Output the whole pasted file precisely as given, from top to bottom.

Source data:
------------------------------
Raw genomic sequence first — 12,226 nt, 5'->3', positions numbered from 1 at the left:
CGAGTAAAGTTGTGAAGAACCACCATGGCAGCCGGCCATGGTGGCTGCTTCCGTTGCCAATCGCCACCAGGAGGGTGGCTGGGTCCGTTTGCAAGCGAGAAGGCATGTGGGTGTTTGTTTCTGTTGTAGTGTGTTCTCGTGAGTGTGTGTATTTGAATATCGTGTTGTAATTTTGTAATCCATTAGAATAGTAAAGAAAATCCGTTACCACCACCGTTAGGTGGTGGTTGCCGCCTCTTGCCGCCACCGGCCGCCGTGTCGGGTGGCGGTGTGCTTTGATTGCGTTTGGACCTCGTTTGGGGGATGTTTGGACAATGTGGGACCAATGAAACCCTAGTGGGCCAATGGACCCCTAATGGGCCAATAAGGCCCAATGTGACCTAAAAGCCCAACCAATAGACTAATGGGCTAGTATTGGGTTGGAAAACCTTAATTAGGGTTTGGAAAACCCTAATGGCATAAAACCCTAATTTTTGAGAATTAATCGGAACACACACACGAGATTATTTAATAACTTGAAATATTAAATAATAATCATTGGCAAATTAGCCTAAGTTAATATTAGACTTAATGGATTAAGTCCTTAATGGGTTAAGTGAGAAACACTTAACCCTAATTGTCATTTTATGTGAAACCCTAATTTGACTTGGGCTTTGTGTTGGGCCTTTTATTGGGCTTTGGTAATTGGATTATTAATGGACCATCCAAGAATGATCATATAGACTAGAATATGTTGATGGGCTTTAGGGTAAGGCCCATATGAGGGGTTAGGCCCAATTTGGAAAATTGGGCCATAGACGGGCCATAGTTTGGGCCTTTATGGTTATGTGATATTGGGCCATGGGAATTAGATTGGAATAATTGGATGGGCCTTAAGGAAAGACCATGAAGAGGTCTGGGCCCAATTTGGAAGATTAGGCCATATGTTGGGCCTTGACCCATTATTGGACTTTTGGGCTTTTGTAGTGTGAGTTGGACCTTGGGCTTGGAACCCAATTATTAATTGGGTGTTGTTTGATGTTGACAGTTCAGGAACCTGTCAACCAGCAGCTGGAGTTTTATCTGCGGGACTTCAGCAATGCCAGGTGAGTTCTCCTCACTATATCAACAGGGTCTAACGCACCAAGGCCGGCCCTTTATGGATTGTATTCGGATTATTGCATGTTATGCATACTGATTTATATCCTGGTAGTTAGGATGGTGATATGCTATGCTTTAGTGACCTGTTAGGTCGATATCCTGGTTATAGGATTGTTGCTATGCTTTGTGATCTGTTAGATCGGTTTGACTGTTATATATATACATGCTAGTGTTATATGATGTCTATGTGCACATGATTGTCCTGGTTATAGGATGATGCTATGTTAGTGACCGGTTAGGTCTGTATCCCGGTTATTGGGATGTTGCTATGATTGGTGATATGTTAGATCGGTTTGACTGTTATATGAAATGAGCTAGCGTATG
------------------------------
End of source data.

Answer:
Raw genomic sequence first — 12,226 nt, 5'->3', positions numbered from 1 at the left:
CGAGTAAAGTTGTGAAGAACCACCATGGCAGCCGGCCATGGTGGCTGCTTCCGTTGCCAATCGCCACCAGGAGGGTGGCTGGGTCCGTTTGCAAGCGAGAAGGCATGTGGGTGTTTGTTTCTGTTGTAGTGTGTTCTCGTGAGTGTGTGTATTTGAATATCGTGTTGTAATTTTGTAATCCATTAGAATAGTAAAGAAAATCCGTTACCACCACCGTTAGGTGGTGGTTGCCGCCTCTTGCCGCCACCGGCCGCCGTGTCGGGTGGCGGTGTGCTTTGATTGCGTTTGGACCTCGTTTGGGGGATGTTTGGACAATGTGGGACCAATGAAACCCTAGTGGGCCAATGGACCCCTAATGGGCCAATAAGGCCCAATGTGACCTAAAAGCCCAACCAATAGACTAATGGGCTAGTATTGGGTTGGAAAACCTTAATTAGGGTTTGGAAAACCCTAATGGCATAAAACCCTAATTTTTGAGAATTAATCGGAACACACACACGAGATTATTTAATAACTTGAAATATTAAATAATAATCATTGGCAAATTAGCCTAAGTTAATATTAGACTTAATGGATTAAGTCCTTAATGGGTTAAGTGAGAAACACTTAACCCTAATTGTCATTTTATGTGAAACCCTAATTTGACTTGGGCTTTGTGTTGGGCCTTTTATTGGGCTTTGGTAATTGGATTATTAATGGACCATCCAAGAATGATCATATAGACTAGAATATGTTGATGGGCTTTAGGGTAAGGCCCATATGAGGGGTTAGGCCCAATTTGGAAAATTGGGCCATAGACGGGCCATAGTTTGGGCCTTTATGGTTATGTGATATTGGGCCATGGGAATTAGATTGGAATAATTGGATGGGCCTTAAGGAAAGACCATGAAGAGGTCTGGGCCCAATTTGGAAGATTAGGCCATATGTTGGGCCTTGACCCATTATTGGACTTTTGGGCTTTTGTAGTGTGAGTTGGACCTTGGGCTTGGAACCCAATTATTAATTGGGTGTTGTTTGATGTTGACAGTTCAGGAACCTGTCAACCAGCAGCTGGAGTTTTATCTGCGGGACTTCAGCAATGCCAGGTGAGTTCTCCTCACTATATCAACAGGGTCTAACGCACCAAGGCCGGCCCTTTATGGATTGTATTCGGATTATTGCATGTTATGCATACTGATTTATATCCTGGTAGTTAGGATGGTGATATGCTATGCTTTAGTGACCTGTTAGGTCGATATCCTGGTTATAGGATTGTTGCTATGCTTTGTGATCTGTTAGATCGGTTTGACTGTTATATATATACATGCTAGTGTTATATGATGTCTATGTGCACATGATTGTCCTGGTTATAGGATGATGCTATGTTAGTGACCGGTTAGGTCTGTATCCCGGTTATTGGGATGTTGCTATGATTGGTGATATGTTAGATCGGTTTGACTGTTATATGAAATGAGCTAGCGTATG